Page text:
JP: We bought what we thought of as a dining room table but at some point we realized that it was the tiniest table ever made. It sort of precludes the possibility of a dinner party. But we have grown to love the little table! It sits in the middle of a room and the room echoes because the tiny table does not absorb sound, I guess. I'm no physicist! Well, it looks nice sitting there all tiny. And there are bookshelves looming and some nice paintings in that room, including a slightly ominous but finally comforting "Ghost Dog" by Jimmy Lee Sudduth. Cats like to sit in that room and look out of windows. All in all, a pleasant room.



I wonder what my neighbor, Jack Pendarvis, thinks about home?

There's No Place Like Home

According to Bill McKibben's book Deep Economy, sociologists have found that people have ten times as many interactions with others at a farmer's market compared to interactions at the supermarket. Oxford is a little different. It's a small town, so I can count on running into at least two people I know at the grocery store. Last weekend, while out at the Taylor Farmer's Market I spoke with more than ten people, and I not just to ask the price of canned okra or fried peach pies.

Just a short walk west things were quieter. There, beside an idyllic community event, was an empty housing development. At a distance, the houses provided an almost Hollywood backdrop for the farmer's market. It called to mind The Truman Show, but it also reminded me of Celebration, Florida, the Disney "imagineered" town near Mickey Mouse HQ. When I started walking around the neighborhood, the eeriness lingered. No one seemed to be living there. Many people were against the development from the start. Finally realized, it's an unusual sight in the center of a quaint, quiet town that's in the middle of nowhere.

How is it that this has happened in the community of Taylor? At breakfast the next day, I heard some theories from a local resident, but since this isn't a blog proffering ill will, I'll leave them out. What I can say -- and what appears to be the heart of the matter -- is that a community's identity has been threatened. Seeing these homes recalled the part in The Wizard of Oz when Dorothy's house lands in Oz. Like that house, they don't fit the scene.

Saturday, September 13, 2008

A Real Blueprint?

This morning I am off to Taylor, Mississippi, to check out the town's much-buzzed about farmer's market. What's also luring me to the community is Southern Living Magazine's recent selection of a home design in a development there as an "Idea House." What exactly does that mean? What do they look like? I'll post some pictures so those of us in the South can get a clue on how we are supposed to be living.

Tuesday, September 9, 2008

Dabbling with Drew

I just got off the phone with printmaker, Andrew Blanchard. He was telling me about his new work, which features homes in his nearby Spartanburg, SC. I've been a fan of Blanchard's work since I met him when I was an undergraduate studying printmaking at the University of Mississippi. He was finishing his MFA in Printmaking. Since then, I've amassed a nice collection of his prints, which fill the walls of my living room/office and kitchen. Each print documents transition in his life: from new love to marriage, then a move to Chicago, and finally, setting up home.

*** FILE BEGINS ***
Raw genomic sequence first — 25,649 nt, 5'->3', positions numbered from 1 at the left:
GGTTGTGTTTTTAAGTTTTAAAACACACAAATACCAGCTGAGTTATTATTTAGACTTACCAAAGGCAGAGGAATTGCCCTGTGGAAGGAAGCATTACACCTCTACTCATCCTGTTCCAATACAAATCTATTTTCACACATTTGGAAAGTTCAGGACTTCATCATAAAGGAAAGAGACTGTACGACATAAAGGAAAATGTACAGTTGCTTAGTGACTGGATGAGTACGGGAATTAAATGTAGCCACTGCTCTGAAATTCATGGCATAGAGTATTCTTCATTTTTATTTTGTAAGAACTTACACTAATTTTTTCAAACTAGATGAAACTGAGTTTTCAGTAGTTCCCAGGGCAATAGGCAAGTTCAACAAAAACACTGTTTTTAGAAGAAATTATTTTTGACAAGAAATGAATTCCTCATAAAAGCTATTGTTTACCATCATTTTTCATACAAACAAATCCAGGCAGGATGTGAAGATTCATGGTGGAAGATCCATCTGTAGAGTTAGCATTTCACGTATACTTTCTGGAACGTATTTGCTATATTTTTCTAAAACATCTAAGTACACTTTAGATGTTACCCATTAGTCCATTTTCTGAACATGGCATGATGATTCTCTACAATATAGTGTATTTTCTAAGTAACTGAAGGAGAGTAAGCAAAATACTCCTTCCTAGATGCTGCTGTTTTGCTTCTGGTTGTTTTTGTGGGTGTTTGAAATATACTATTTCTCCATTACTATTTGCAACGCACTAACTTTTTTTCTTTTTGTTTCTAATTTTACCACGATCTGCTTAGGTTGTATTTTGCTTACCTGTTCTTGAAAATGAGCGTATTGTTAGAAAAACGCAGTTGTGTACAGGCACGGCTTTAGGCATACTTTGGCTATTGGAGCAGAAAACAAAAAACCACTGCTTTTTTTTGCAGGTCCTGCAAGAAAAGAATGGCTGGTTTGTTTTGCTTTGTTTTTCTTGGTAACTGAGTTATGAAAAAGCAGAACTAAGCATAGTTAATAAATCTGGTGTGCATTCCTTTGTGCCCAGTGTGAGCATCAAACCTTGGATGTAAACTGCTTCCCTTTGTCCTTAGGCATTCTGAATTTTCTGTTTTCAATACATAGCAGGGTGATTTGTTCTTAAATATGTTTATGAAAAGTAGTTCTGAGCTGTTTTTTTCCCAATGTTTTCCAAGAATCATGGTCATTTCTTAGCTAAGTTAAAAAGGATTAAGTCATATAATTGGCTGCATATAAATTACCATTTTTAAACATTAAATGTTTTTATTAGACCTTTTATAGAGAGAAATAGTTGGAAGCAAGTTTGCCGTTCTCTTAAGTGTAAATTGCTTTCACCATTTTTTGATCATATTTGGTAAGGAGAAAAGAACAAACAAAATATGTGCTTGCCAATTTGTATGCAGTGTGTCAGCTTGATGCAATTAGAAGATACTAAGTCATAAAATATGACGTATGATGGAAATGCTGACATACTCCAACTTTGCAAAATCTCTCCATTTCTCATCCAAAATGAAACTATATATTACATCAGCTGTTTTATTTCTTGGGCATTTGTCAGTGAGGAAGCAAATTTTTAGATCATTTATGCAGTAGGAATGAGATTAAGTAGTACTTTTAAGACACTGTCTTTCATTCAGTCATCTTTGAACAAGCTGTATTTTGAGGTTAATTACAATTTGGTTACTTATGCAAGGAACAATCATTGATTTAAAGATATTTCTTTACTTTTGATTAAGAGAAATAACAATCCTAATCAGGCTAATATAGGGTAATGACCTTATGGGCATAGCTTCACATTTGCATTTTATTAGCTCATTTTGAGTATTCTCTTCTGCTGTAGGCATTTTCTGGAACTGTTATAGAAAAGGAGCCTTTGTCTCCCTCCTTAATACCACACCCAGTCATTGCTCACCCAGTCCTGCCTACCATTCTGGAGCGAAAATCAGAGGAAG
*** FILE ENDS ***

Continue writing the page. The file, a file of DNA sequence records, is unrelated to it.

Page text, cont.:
Next week, I'll interview Blanchard about one of the prints he recently finished...

What are you clinging to?

A poet friend gave me a copy of The Poetics of Space by French philosopher Gaston Bachelard. It's subtitle "The Classic Look at How We Experience Intimate Spaces" made me add it to my reading list. Far from Martha Stewart's Living, it can be a dense read at times, but worth it all the same. Although Bachelard does not address homes in a regional setting, through exploration of space, he creates a model for understanding the role of homes in our lives. You need this foundation to de-construct Southern spaces.

Bachelard asserts that "...[T]he house we were born in has engraved within us the hierarchy of various functions of inhabiting. We are the diagram of the functions of inhabiting that particular house, and all the other houses are but variations on a fundamental theme."

Exhibit A: Pierce Avenue, Home #10

My childhood room was mauve. I chose it mostly because I liked the way the word pressed through my lips. G.I. Joes formed my coterie of playmates, not Barbies.

Later, in my teen years, I went to the dark side and painted my room mid-night blue. The house at Pierce Avenue is the first place since then where I applied paint (in a color other than white) to the walls. Is painting the interior of my house pink a return to my youth -- a time I especially would have considered my Innocence?

Bachelard would say yes. He would also say that if we look at the artifacts in our homes, we will find vestiges of the past. In my own home there are several startling examples evoking the past. A chandelier above my dining table (a modern, and inexpensive, Ikea version) recalls the one that hung defunct in the dusty corner of my parents bedroom, vintage cameras speak of my father who dabbled as an amateur photographer, Japanese tschochkies and a tea service mimic the ones I played with that my father brought home from Asia; and there are other more subtle things, such as the way I prefer the lighting in my home: from corner lamps, not overhead.

In the same way Southern homes, oftentimes considered "traditional" with their contents that allude to another period of time, are reclaiming -- or perhaps clinging -- to the past. What are you clinging to?

Tuesday, September 2, 2008

Redefining the Home

What is a “home”?

Home and house are not interchangeable words. The words “origin,” “center,” “cared for,” “comfortable,” and “relaxed” are among the terms used to define the term home. All of these words convey a mental state of being, rather than one that is physical. The definition of house corresponds to a particular kind of structure. To demonstrate the best use of both words: One can make a home in a house. (One could also make their home in their car, office, or perhaps even the street, but as I will argue later, a home must be a place where one is capable of feeling comfort, and it is unlikely that the aforementioned dwellings can offer such a thing.)

With the paint dried on my walls and my boxes unpacked, I am beginning to feel like I have a home. Before I moved in, 1402 Pierce was my friend Alysson’s house, and though she has a keen sense of style, few vestiges of her remain. She left me her mattress (as a favor), a pair of red carved wood wall shelves, and a 1960s high-seated red chair. I kept the bedroom blue, but added pink to the walls in bathroom, and a shade of celadon to the kitchen. Sometimes I think Allyson is going to appear with a tray of macaroons, like the ones she made last spring, and offer me some. I wonder when her presence will go away, or if it ever will.